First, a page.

On Wednesday evening Yle revealed testimony from multiple women in the film industry alleging years of harassment from film director and former professor of film studies Lauri Törhönen. That story pre-empted investigations from other media, including the Long Play startup, which published its own story after Yle's.
Anu Silfverberg wrote that Törhönen's behaviour was an open secret, and that the university that employed him knew of and investigated at least one of the allegations.
"'Everybody knew', about Törhönen's harassment, according to many women in the film industry," wrote Silfverberg. "The same phrase that we heard in the US last autumn, when Hollywood producer Harvey Weinstein's misdeeds started to come out: the whole film industry knew!"
Silfverberg asks why, if everybody knew, did nobody intervene--and comes up with a simple and fairly disturbing answer. Perhaps nobody could imagine how things could be any different?
Do we need all these malls?
Helsingin Sanomat carries a big feature on the explosion in shopping centre space in the Helsinki region. The paper counts that there was in 2017 some 715,000 square metres of retail outlets in malls, and that is planned to rise to some 1,211,000 square metres in 2030. That's a hefty increase, given projected trends in online shopping, but the region is expected to welcome many new residents at the same time.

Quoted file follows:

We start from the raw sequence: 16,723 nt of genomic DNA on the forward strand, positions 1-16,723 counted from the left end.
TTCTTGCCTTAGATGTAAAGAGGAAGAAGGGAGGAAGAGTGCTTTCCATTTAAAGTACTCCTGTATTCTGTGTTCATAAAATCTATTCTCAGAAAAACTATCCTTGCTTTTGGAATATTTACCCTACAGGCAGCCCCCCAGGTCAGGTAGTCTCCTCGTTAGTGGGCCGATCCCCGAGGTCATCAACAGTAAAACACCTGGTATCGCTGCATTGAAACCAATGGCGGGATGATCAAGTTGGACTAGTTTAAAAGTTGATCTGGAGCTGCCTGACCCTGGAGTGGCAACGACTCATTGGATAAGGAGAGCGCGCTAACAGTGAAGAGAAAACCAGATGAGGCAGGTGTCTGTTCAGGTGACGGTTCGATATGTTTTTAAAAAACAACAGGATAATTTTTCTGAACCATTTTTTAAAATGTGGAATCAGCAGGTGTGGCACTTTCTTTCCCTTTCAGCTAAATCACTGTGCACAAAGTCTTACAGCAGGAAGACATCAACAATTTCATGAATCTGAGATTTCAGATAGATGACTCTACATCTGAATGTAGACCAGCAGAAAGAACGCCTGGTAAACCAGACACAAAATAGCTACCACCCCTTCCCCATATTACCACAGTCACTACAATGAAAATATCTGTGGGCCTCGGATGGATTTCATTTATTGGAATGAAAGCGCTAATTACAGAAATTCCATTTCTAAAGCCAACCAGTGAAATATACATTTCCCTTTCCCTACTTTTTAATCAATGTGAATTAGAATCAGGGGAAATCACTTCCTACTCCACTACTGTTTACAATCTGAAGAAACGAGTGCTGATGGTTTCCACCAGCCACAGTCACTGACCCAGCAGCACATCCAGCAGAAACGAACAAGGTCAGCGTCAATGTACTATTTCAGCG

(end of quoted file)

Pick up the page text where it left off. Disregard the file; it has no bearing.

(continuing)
Many of the new centres are close to rail or metro hubs, and HS asks if they are really consistent with the city's (and mayor Jan Vapaavuori's) publicly proclaimed love for liveable cities and urban culture. If everyone spends their time at the mall, there's little space economically or physically for the small independent businesses expected to line the city's much-trumpeted new boulevards, according to Aija Staffans of Aalto University.
It's possible that the Finnish climate needs all this indoor space, says Staffans, but if so then city planners should speak honestly and openly about that. They should also try to build in such a way that the high towers planned at Pasila and Kalasatama, among many other spots in the region, do not create deeply unpleasant wind tunnel-like environments.
Daycare gets cheaper
Hesari also covers a happy development for parents of young children, who will soon receive the first reduced bills for daycare after central government decided to reduce the cost. Those couples earning 6,600 euros between them per month will now see their bill for two kids drop to 435 euros a month, resulting in savings of some 1,276 euros per year.
Some 6,700 families will benefit from completely free daycare after the income limits were adjusted, and more than 200,000 children will benefit from the reduced charges.
HS notes that parents should be careful to ensure their income has been declared properly to secure the correct discounts. Families earning just under 5,000 euros per month, for instance, were previously in the highest income band and may have therefore not declared their income. They are now in a lower band so will have to pay even less--provided their local municipality has the correct information.